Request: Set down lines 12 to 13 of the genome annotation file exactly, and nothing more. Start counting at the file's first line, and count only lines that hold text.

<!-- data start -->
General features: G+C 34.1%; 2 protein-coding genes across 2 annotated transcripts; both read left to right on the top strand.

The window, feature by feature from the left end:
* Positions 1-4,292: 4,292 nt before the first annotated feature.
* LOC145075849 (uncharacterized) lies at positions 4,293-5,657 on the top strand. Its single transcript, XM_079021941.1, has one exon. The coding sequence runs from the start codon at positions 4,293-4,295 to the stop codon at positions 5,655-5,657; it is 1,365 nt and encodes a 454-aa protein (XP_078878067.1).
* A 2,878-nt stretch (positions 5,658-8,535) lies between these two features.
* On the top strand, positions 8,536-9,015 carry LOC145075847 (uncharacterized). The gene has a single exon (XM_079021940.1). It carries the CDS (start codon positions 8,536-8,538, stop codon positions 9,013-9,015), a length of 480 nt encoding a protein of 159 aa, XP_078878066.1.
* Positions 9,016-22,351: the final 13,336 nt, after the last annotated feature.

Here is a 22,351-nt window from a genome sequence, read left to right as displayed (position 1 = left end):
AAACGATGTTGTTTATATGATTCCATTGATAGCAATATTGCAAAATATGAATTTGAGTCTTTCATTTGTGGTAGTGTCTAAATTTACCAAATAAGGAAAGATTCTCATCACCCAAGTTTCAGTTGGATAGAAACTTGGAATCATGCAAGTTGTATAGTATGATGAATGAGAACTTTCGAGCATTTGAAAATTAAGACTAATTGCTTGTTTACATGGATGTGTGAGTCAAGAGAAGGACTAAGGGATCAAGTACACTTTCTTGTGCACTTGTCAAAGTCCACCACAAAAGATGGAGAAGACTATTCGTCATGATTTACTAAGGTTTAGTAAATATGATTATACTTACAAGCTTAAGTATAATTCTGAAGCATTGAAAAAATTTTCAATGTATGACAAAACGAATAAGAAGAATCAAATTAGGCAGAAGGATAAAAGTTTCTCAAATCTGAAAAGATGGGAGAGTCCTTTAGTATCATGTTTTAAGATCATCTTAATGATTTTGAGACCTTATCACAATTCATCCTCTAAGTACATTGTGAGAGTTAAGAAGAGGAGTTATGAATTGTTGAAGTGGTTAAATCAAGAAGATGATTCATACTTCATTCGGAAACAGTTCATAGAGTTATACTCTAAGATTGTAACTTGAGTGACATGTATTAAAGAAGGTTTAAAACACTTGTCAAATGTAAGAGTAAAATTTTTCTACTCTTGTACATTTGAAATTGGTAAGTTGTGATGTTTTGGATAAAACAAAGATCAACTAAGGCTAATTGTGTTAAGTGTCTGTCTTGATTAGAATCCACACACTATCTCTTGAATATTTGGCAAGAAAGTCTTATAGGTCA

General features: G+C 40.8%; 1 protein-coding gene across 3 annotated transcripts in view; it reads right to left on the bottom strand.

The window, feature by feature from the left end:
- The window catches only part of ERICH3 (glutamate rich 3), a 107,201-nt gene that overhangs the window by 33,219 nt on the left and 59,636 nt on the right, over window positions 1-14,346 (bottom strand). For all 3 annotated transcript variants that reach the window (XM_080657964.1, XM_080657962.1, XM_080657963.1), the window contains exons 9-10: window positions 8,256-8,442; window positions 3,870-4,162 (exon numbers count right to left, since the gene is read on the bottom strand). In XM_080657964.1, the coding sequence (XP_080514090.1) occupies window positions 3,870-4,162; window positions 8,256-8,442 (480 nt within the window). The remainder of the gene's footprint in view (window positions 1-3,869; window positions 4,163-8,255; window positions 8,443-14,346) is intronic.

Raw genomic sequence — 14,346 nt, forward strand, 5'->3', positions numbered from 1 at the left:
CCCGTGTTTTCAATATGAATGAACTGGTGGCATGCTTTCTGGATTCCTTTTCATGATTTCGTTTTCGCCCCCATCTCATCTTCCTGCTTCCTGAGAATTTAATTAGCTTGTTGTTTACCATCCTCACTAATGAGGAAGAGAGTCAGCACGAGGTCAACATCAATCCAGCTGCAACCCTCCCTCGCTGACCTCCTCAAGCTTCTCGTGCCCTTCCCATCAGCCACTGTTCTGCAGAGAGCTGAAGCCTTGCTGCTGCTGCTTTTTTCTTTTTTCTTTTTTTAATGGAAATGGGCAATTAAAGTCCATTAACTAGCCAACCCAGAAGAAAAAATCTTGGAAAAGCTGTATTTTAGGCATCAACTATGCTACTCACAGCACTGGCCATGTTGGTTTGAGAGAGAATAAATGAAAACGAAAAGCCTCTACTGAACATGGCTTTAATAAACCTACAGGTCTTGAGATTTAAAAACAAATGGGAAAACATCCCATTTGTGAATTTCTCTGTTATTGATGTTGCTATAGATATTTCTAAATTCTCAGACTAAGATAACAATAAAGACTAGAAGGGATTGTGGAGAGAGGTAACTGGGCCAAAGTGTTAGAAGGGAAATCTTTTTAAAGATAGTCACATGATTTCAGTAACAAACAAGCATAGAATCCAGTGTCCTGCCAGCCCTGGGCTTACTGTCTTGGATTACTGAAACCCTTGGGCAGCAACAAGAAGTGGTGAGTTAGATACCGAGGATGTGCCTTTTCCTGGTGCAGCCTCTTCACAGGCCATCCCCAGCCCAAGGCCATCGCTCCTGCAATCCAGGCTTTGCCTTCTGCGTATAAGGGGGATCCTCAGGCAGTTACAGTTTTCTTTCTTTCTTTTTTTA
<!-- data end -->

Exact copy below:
- The window catches only part of ERICH3 (glutamate rich 3), a 107,201-nt gene that overhangs the window by 33,219 nt on the left and 59,636 nt on the right, over window positions 1-14,346 (bottom strand). For all 3 annotated transcript variants that reach the window (XM_080657964.1, XM_080657962.1, XM_080657963.1), the window contains exons 9-10: window positions 8,256-8,442; window positions 3,870-4,162 (exon numbers count right to left, since the gene is read on the bottom strand). In XM_080657964.1, the coding sequence (XP_080514090.1) occupies window positions 3,870-4,162; window positions 8,256-8,442 (480 nt within the window). The remainder of the gene's footprint in view (window positions 1-3,869; window positions 4,163-8,255; window positions 8,443-14,346) is intronic.

Raw genomic sequence — 14,346 nt, forward strand, 5'->3', positions numbered from 1 at the left: